Peggy Ann (“Peg”) Lautenschlager was born in 1955 in Fond du Lac, Wisconsin. Her parents were both public school teachers. She was valedictorian of her graduating class at Goodrich High School, graduated summa cum laude from Lake Forest College in 1977, and went on to the University of Wisconsin Law School. After she graduated from law school in 1980, Lautenschlager began practicing law in Oshkosh, specializing in family and domestic abuse law. She was also an adjunct faculty member at the University of Wisconsin–Oshkosh, Ripon College, and the University of Wisconsin Law School.
Lautenschlager ran for Wisconsin State Assembly in 1984, but did not win. She was appointed district attorney for Winnebago County in 1985, though, and then was elected to that position the next year. She was the first woman to serve in that position, which she held until 1988, when she ran for Assembly again and won — the first Democrat to represent the Fond du Lac area in 75 years. She was re-elected in 1990. She served on many Assembly committees, including those dealing with utilities and mining, elections and constitutional law, judiciary, natural resources, and criminal justice. In addition, she was the vice-chair of the legislative counsel committees on drug enforcement and review of sexual assault laws and chaired the Select Committee on Drug Enforcement, Education, and Treatment.
Lautenschlager ran for U.S. Congress in 1993, but her Republican opponent won by a small margin. That same year, President Bill Clinton appointed Lautenschlager as U.S. Attorney for the Western District of Wisconsin. In that role she reported to Janet Reno, the first female U.S. Attorney General, whom she admired. In 1996 Lautenschlager became the first Wisconsinite to serve on the prestigious Attorney General’s Advisory Committee. Lautenschlager stepped down as a U.S. Attorney when President Clinton’s presidency ended in 2001.
In 2003, Lautenschlager was elected as Wisconsin’s Attorney General — the first and, so far, the only woman to hold this position in charge of the state’s Department of Justice. In this role she championed the enforcement of open records and open meetings laws by creating a public integrity unit. She also sued drug manufacturers for overcharging for medications. In 2006, she opposed a Wisconsin referendum to invalidate gay marriages.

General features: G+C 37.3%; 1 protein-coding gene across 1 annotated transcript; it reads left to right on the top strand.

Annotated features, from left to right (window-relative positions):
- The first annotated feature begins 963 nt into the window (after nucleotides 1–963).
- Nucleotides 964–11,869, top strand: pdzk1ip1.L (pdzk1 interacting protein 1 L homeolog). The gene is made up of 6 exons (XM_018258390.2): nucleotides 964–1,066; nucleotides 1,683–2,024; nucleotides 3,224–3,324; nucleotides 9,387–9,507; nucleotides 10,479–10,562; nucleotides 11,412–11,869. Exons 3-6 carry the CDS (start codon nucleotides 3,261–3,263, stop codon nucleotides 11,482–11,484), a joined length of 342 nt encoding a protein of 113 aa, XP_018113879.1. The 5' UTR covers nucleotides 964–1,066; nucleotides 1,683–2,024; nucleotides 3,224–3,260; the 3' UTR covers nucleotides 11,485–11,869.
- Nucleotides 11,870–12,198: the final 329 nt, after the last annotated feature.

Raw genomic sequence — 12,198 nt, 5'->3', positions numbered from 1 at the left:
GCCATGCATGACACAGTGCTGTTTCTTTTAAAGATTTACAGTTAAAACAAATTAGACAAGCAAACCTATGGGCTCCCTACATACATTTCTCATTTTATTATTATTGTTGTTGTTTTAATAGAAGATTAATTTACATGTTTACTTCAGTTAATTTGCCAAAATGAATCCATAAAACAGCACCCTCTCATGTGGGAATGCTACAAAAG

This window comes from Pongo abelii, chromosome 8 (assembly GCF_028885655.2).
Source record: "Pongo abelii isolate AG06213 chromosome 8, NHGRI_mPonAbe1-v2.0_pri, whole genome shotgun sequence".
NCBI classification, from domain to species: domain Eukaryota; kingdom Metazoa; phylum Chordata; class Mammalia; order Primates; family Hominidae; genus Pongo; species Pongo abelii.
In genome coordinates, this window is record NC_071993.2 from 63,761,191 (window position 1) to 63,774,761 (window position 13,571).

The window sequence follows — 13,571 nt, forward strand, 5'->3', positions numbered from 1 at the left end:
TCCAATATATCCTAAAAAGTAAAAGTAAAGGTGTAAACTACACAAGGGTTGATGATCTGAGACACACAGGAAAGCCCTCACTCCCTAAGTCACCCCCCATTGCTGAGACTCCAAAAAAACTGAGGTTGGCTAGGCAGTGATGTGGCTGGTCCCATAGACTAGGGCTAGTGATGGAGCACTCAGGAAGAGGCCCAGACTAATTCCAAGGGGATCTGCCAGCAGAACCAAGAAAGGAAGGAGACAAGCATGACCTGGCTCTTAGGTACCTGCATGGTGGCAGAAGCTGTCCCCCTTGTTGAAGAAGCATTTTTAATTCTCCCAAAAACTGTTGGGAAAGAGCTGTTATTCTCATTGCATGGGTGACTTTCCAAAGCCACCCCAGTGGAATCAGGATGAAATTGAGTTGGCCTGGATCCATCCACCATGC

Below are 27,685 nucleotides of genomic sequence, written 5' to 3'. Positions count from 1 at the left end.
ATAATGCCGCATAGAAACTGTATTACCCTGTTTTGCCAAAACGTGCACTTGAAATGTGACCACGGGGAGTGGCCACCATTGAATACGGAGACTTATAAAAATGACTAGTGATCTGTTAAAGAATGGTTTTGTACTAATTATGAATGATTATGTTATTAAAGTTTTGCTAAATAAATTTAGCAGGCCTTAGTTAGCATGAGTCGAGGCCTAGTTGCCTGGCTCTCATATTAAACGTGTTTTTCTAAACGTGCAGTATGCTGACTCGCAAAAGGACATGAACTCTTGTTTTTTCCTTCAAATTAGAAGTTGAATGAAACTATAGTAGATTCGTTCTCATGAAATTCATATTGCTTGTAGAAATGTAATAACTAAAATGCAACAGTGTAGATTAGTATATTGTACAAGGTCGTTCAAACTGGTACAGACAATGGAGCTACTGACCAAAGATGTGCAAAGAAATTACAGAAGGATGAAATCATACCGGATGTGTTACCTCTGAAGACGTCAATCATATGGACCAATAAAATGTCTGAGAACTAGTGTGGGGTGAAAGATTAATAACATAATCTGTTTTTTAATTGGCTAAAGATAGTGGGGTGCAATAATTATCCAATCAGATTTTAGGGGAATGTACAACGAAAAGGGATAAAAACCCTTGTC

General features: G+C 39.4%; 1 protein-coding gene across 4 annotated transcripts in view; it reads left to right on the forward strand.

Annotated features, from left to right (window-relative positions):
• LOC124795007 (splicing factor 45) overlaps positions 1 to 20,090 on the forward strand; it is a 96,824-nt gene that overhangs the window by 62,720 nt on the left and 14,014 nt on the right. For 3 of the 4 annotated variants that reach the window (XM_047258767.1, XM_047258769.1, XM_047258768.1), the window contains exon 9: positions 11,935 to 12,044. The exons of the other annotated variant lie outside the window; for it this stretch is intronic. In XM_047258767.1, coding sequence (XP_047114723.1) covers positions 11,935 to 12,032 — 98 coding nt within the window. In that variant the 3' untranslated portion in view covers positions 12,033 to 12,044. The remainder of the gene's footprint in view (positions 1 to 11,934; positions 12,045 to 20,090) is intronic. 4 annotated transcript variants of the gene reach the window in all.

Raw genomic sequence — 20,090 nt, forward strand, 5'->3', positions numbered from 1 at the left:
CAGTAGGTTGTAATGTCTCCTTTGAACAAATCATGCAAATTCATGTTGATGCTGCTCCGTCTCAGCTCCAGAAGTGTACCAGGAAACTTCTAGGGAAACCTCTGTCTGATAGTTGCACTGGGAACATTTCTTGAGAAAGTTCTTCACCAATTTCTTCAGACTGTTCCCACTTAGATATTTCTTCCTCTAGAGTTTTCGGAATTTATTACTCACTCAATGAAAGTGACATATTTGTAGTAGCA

Lautenschlager’s term as Attorney General ended in 2007, but she continued to be involved in public service. She provided pro bono legal services to young people in Fond du Lac, worked with the Service Employees International Union, and, in 2011, fought for public access to the state capital during the Act 10 protests. In 2016, she was appointed chair of the newly formed State of Wisconsin Ethics Commission; she resigned in 2017.
Peg Lautenschlager was seen as a trailblazer for women in Wisconsin politics. She was involved in many organizations, both political and not, such as the Democratic National Convention, Big Brothers and Big Sisters, the Girl Scouts, and the Governor’s council on Domestic Abuse. She was also a member of the board of directors of the Western Wisconsin Bar Association and the Oshkosh Rape Crisis Center.
Lautenschlager died of cancer in 2018.
“Peggy Lautenschlager” (obituary). Legacy.com, https://www.legacy.com/obituaries/name/peggy-lautenschlager-obituary?pid=188621175.
Held, Tom. “Incumbents Win Campus Districts.” Oshkosh Advance-Titan, November 8, 1984, p. 1.
“Lautenschlager, Peggy A.” OurCampaigns.com, https://www.ourcampaigns.com/CandidateDetail.html?CandidateID=4403.
Barrett, Rick, and Johnson, Annysa. “Former State Rep. and Wisconsin Attorney General Peg Lautenschlager Has Died.” Milwaukee Journal Sentinel, March 31, 2018; https://www.jsonline.com/story/news/politics/2018/03/31/former-state-rep-and-wisconsin-attorney-general-peg-lautenschlager-has-died/475541002/.
Peek, Jenny. “Former State AG Peg Lautenschlager Dies at 62.” Wisconsin Public Radio, March 31, 2018; https://www.wpr.org/former-state-ag-peg-lautenschlager-dies-62.
Image credit: Morry Gash/AP